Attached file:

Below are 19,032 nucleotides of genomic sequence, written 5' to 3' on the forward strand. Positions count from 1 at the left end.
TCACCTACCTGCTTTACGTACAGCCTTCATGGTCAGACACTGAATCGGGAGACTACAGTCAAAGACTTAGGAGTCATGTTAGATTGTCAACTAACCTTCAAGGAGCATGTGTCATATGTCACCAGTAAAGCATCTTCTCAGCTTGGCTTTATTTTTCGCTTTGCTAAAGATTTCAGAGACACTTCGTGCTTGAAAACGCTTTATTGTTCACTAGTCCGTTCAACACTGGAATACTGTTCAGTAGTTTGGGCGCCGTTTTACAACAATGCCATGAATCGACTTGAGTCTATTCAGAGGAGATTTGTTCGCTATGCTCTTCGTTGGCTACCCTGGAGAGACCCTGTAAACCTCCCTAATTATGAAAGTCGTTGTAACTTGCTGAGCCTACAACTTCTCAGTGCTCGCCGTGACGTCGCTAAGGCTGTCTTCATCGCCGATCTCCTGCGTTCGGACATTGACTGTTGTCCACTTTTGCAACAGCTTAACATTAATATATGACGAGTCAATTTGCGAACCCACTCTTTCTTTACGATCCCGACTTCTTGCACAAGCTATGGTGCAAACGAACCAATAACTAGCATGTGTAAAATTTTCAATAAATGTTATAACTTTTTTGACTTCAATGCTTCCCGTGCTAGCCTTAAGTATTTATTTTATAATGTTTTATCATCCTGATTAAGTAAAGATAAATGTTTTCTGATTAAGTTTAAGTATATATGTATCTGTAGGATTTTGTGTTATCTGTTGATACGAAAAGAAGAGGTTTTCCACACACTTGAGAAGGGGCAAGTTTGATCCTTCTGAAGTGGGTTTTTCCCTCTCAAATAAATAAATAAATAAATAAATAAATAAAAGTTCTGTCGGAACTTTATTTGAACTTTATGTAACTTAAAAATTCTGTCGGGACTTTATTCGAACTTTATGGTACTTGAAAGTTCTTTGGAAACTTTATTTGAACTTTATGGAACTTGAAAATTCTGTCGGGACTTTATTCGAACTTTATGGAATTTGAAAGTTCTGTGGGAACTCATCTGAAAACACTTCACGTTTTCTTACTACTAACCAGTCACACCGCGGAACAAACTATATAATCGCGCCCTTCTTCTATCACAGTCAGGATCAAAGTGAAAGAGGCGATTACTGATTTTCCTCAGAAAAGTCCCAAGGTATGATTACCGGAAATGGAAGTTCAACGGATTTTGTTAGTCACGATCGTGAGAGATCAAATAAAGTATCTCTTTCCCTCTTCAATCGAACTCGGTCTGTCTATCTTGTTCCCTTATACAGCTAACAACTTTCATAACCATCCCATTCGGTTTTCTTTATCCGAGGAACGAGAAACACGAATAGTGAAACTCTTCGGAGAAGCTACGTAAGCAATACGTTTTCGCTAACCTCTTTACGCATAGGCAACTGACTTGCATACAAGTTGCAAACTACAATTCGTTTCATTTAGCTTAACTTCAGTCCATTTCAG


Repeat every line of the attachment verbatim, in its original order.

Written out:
Below are 19,032 nucleotides of genomic sequence, written 5' to 3' on the forward strand. Positions count from 1 at the left end.
TCACCTACCTGCTTTACGTACAGCCTTCATGGTCAGACACTGAATCGGGAGACTACAGTCAAAGACTTAGGAGTCATGTTAGATTGTCAACTAACCTTCAAGGAGCATGTGTCATATGTCACCAGTAAAGCATCTTCTCAGCTTGGCTTTATTTTTCGCTTTGCTAAAGATTTCAGAGACACTTCGTGCTTGAAAACGCTTTATTGTTCACTAGTCCGTTCAACACTGGAATACTGTTCAGTAGTTTGGGCGCCGTTTTACAACAATGCCATGAATCGACTTGAGTCTATTCAGAGGAGATTTGTTCGCTATGCTCTTCGTTGGCTACCCTGGAGAGACCCTGTAAACCTCCCTAATTATGAAAGTCGTTGTAACTTGCTGAGCCTACAACTTCTCAGTGCTCGCCGTGACGTCGCTAAGGCTGTCTTCATCGCCGATCTCCTGCGTTCGGACATTGACTGTTGTCCACTTTTGCAACAGCTTAACATTAATATATGACGAGTCAATTTGCGAACCCACTCTTTCTTTACGATCCCGACTTCTTGCACAAGCTATGGTGCAAACGAACCAATAACTAGCATGTGTAAAATTTTCAATAAATGTTATAACTTTTTTGACTTCAATGCTTCCCGTGCTAGCCTTAAGTATTTATTTTATAATGTTTTATCATCCTGATTAAGTAAAGATAAATGTTTTCTGATTAAGTTTAAGTATATATGTATCTGTAGGATTTTGTGTTATCTGTTGATACGAAAAGAAGAGGTTTTCCACACACTTGAGAAGGGGCAAGTTTGATCCTTCTGAAGTGGGTTTTTCCCTCTCAAATAAATAAATAAATAAATAAATAAATAAAAGTTCTGTCGGAACTTTATTTGAACTTTATGTAACTTAAAAATTCTGTCGGGACTTTATTCGAACTTTATGGTACTTGAAAGTTCTTTGGAAACTTTATTTGAACTTTATGGAACTTGAAAATTCTGTCGGGACTTTATTCGAACTTTATGGAATTTGAAAGTTCTGTGGGAACTCATCTGAAAACACTTCACGTTTTCTTACTACTAACCAGTCACACCGCGGAACAAACTATATAATCGCGCCCTTCTTCTATCACAGTCAGGATCAAAGTGAAAGAGGCGATTACTGATTTTCCTCAGAAAAGTCCCAAGGTATGATTACCGGAAATGGAAGTTCAACGGATTTTGTTAGTCACGATCGTGAGAGATCAAATAAAGTATCTCTTTCCCTCTTCAATCGAACTCGGTCTGTCTATCTTGTTCCCTTATACAGCTAACAACTTTCATAACCATCCCATTCGGTTTTCTTTATCCGAGGAACGAGAAACACGAATAGTGAAACTCTTCGGAGAAGCTACGTAAGCAATACGTTTTCGCTAACCTCTTTACGCATAGGCAACTGACTTGCATACAAGTTGCAAACTACAATTCGTTTCATTTAGCTTAACTTCAGTCCATTTCAG